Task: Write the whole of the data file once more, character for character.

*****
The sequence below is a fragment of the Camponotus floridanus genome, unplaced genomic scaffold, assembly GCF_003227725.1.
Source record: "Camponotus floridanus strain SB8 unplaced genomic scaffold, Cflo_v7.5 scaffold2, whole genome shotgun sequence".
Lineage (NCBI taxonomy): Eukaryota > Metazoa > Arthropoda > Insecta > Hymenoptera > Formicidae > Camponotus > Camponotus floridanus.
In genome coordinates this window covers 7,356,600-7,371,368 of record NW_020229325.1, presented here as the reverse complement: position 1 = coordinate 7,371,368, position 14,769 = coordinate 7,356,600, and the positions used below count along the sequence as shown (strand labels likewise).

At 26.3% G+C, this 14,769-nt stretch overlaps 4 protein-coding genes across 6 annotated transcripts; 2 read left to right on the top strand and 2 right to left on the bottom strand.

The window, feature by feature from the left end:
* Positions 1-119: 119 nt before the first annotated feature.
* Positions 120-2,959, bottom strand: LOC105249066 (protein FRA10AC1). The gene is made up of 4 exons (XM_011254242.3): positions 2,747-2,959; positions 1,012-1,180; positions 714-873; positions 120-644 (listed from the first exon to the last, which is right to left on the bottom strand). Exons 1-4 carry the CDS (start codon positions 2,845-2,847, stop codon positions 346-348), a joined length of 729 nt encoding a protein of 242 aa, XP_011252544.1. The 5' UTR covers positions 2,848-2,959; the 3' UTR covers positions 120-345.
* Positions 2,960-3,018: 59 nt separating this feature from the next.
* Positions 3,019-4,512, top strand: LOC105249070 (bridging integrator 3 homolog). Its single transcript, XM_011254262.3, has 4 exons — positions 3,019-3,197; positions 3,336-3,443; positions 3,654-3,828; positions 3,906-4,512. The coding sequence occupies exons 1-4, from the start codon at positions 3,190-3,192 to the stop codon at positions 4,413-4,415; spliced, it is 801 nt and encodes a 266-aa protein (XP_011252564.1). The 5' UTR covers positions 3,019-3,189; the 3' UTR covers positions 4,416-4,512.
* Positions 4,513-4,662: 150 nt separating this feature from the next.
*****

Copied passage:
The sequence below is a fragment of the Camponotus floridanus genome, unplaced genomic scaffold, assembly GCF_003227725.1.
Source record: "Camponotus floridanus strain SB8 unplaced genomic scaffold, Cflo_v7.5 scaffold2, whole genome shotgun sequence".
Lineage (NCBI taxonomy): Eukaryota > Metazoa > Arthropoda > Insecta > Hymenoptera > Formicidae > Camponotus > Camponotus floridanus.
In genome coordinates this window covers 7,356,600-7,371,368 of record NW_020229325.1, presented here as the reverse complement: position 1 = coordinate 7,371,368, position 14,769 = coordinate 7,356,600, and the positions used below count along the sequence as shown (strand labels likewise).

At 26.3% G+C, this 14,769-nt stretch overlaps 4 protein-coding genes across 6 annotated transcripts; 2 read left to right on the top strand and 2 right to left on the bottom strand.

The window, feature by feature from the left end:
* Positions 1-119: 119 nt before the first annotated feature.
* Positions 120-2,959, bottom strand: LOC105249066 (protein FRA10AC1). The gene is made up of 4 exons (XM_011254242.3): positions 2,747-2,959; positions 1,012-1,180; positions 714-873; positions 120-644 (listed from the first exon to the last, which is right to left on the bottom strand). Exons 1-4 carry the CDS (start codon positions 2,845-2,847, stop codon positions 346-348), a joined length of 729 nt encoding a protein of 242 aa, XP_011252544.1. The 5' UTR covers positions 2,848-2,959; the 3' UTR covers positions 120-345.
* Positions 2,960-3,018: 59 nt separating this feature from the next.
* Positions 3,019-4,512, top strand: LOC105249070 (bridging integrator 3 homolog). Its single transcript, XM_011254262.3, has 4 exons — positions 3,019-3,197; positions 3,336-3,443; positions 3,654-3,828; positions 3,906-4,512. The coding sequence occupies exons 1-4, from the start codon at positions 3,190-3,192 to the stop codon at positions 4,413-4,415; spliced, it is 801 nt and encodes a 266-aa protein (XP_011252564.1). The 5' UTR covers positions 3,019-3,189; the 3' UTR covers positions 4,416-4,512.
* Positions 4,513-4,662: 150 nt separating this feature from the next.